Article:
Dubai Hotel Faces $16.7 Million Legionnaires’ Disease Lawsuit

Travel Daily News reports that the suit claims that Thomas Boyle, from Britain, and Elodie Nogues, from France, contracted Legionnaires’ disease after staying at the Dubai Westin Mina Seyahi in January and February of 2009. The health of the pair deteriorated rapidly and resulted in hospital stays. A third guest, BBC radio commentator Bill Frindall, 69, passed away as a result of contracting the disease.

The legionella bacterion that causes Legionnaires’ (a form of pneumonia) can be found in natural water sources such as lakes and rivers, but also on occasion in man-made water systems such as cooling towers, whirlpool spas, and also in air-conditioning units. People become infected by inhaling water droplets containing the bacterium. Since the disease was first identified in 1976 – at a meeting of retired US military personnel, or legionnaires – outbreaks have been linked to hotels, cruise ships, and other types of holiday accommodation. About 5-15% of cases prove fatal, with elderly people most at risk.

Boyle arrived at the Westin with his family on December, 2008, and left several days later, on January 6, 2009. On his return to the UK, the suit says he developed flu-like symptoms and his health deteriorated rapidly. He then spent a fortnight in a UK hospital having been diagnosed with the disease.

Nogues started to feel weak and feverish two days after checking into the hotel with her son and a friend on February 14. With her health deteriorating, she returned to France on February 21 where she was also diagnosed with Legionnaires’ disease.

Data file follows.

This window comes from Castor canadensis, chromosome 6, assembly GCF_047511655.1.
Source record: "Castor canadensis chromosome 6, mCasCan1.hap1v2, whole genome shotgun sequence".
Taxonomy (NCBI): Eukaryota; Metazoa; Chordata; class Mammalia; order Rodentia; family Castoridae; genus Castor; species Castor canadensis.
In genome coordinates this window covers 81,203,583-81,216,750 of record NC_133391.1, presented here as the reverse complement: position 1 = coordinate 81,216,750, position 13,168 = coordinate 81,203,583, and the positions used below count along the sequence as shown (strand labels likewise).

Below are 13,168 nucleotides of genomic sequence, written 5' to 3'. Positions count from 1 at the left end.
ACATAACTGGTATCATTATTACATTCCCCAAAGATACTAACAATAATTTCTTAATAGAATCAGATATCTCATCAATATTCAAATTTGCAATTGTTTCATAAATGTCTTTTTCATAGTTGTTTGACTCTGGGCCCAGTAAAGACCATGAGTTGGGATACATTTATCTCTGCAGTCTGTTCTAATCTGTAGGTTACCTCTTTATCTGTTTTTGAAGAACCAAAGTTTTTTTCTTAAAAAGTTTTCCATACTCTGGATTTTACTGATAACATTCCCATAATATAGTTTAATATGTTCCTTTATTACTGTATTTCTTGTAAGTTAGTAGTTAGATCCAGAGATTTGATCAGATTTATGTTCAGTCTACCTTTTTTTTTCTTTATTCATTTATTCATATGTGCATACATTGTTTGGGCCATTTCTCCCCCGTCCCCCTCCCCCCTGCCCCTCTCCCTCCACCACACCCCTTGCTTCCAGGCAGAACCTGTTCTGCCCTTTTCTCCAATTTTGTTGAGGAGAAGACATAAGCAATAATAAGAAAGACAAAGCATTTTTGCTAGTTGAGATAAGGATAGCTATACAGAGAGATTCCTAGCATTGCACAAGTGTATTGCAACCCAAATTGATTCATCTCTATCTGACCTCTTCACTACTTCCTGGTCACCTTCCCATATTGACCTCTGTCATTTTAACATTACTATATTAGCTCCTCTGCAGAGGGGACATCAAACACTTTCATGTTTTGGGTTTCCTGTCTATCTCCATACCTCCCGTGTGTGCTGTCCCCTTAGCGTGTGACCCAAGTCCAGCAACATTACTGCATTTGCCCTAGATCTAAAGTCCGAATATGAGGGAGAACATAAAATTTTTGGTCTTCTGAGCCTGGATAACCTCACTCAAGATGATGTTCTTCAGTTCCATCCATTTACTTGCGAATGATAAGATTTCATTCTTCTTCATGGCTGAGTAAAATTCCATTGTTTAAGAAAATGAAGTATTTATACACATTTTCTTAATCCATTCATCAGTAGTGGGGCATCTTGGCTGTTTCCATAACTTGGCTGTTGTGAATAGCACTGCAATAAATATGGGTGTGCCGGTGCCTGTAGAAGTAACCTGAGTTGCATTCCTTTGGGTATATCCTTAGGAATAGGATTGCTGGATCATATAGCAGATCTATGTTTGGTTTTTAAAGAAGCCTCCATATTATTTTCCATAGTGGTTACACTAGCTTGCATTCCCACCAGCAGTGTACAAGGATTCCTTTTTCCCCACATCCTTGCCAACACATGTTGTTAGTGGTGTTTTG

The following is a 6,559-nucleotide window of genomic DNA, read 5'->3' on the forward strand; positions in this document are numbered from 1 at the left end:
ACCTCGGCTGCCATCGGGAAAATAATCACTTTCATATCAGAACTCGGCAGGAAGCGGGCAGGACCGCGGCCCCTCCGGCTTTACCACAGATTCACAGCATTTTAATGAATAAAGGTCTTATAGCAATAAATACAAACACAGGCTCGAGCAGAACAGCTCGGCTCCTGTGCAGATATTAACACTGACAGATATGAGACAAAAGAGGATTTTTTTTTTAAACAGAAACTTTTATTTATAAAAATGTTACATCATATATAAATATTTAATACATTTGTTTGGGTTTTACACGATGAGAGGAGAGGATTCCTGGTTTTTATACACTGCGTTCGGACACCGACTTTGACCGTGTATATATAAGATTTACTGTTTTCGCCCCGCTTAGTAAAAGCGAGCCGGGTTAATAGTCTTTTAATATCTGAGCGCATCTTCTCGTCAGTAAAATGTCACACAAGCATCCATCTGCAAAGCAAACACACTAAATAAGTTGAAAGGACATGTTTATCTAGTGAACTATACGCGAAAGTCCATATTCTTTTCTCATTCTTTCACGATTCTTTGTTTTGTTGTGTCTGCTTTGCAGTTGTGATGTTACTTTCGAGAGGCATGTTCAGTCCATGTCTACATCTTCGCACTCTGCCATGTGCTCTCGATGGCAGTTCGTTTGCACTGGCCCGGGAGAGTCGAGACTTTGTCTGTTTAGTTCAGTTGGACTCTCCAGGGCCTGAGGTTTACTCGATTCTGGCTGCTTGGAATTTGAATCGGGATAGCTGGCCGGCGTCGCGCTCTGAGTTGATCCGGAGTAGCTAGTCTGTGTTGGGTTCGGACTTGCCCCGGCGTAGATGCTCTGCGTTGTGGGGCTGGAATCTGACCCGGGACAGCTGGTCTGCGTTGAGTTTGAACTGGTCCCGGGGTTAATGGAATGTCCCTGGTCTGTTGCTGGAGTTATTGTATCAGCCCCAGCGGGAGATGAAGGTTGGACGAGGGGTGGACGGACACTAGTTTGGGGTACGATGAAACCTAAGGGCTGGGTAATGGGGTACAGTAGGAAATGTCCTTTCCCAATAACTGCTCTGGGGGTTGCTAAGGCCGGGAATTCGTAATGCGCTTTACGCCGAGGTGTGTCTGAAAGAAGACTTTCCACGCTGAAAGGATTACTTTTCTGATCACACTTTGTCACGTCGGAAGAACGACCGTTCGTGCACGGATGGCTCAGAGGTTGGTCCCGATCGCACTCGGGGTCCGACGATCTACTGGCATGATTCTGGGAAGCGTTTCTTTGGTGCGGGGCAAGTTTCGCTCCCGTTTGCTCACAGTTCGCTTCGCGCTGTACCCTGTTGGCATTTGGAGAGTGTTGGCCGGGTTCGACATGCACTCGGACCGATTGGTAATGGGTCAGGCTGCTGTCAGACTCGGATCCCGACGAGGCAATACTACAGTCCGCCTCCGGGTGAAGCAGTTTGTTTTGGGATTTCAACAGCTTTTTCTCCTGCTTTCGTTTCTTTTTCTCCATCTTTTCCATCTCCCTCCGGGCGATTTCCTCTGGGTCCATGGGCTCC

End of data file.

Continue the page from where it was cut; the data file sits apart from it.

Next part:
Frindall, a highly-regarded cricket scorer and broadcaster, returned to the UK on 20 January from a tour to Dubai with his charity cricket team, the Lord’s Taverners. His condition quickly deteriorated and he was not able to recover after one of his lungs collapsed. He passed away in Swindon Hospital on January 30. The team said no other members were showing symptoms of Legionnaires’ disease.

Following these incidents, Amalie Craig, a spokeswoman for Starwood said in a written statement that the company was “continuing to conduct a thorough investigation with independent assessors, including leading European and US based experts, to investigate whether legionella is present in the hotel.” The investigation was being conducted in co-operation with Dubai Municipality and Dubai Health Authorities.

A later statement by Starwood said that “no evidence of legionella has been found to date at the hotel based on initial testing by an independent accredited laboratory and the hotel’s systematic and regular audits,” and continued “although recent monitoring and testing has not revealed the presence of legionella at the property, hotel management is continuing to monitor the situation and has begun contacting guests and associates to advise them of the circumstances. The ongoing monitoring is intended to ensure that the hotel satisfies all requirements regarding the health, safety and welfare of hotel guests and associates.”

According to the lawsuit, both plaintiffs were unable to return to their normal lives having suffered from depression and anxiety. The New York Supreme Court is deciding whether the case can go to trial, a decision that could take up to a year to make.